Flexible for air brake seals?

I’ve printed a couple of replacement seals for use in brake valves for the local railroad museum. Does anyone have experience to share on how the resin stands up to 90 psi air with oil thrown in? Thanks!

@Paul_Hollingshead Generally my outlook has aways been that 3D Printed replacement parts shouldn’t be used in situations where failure can result in death, dismemberment, decapitation, or injury.

So fixing the AC mixing flap on my Saab 93 with a printed part, Yes. Fixing the breaks on my Saab 93 with a printed part, No.

I’ll let you draw your own conclusion from that.


I agree - not on my car. But George Westinghouse, in 1868, invented a fail-safe system. If a seal goes, then the brakes apply. Integrity of the air system is specifically checked each morning that the trains run by the engineer and brakemen.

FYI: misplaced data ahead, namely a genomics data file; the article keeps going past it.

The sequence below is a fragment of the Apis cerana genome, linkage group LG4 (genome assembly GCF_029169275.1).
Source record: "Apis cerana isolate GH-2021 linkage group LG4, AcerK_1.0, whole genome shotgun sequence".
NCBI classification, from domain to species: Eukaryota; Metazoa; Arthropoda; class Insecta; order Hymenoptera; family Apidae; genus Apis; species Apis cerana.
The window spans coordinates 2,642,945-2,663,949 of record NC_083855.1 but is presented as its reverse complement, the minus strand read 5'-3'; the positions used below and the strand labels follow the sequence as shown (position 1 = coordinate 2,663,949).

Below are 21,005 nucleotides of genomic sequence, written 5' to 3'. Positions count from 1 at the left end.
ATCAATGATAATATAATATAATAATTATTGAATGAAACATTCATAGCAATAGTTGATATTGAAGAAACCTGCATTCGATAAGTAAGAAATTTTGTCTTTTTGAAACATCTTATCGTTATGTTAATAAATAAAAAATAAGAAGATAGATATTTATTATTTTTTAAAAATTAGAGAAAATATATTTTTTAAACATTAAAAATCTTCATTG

We have used a print for mechanical purposes that has air and a stud flying through the system the stud usually breaks our print but that is physical contact not fluid like the air. Plus we only use about 30-35 psi. I would share Michael’s theory on this though test before you go replacing things, especially if someone could get hurt as the end result which no one wants to see. Good luck

I’ve just begun using flexible to test some prototype parts. While it is quite flexible, it has a very low ‘stretch’. As such, flex angle is directly related to thickness. The thicker the piece, the less angle the part can be bent. At failure it ‘cleaves’ and leaves a shiny surface at the break like you would expect from acrylic. My ‘highly technical’ analysis of the material is that it is similar in consistency and feel to a stale gummy bear.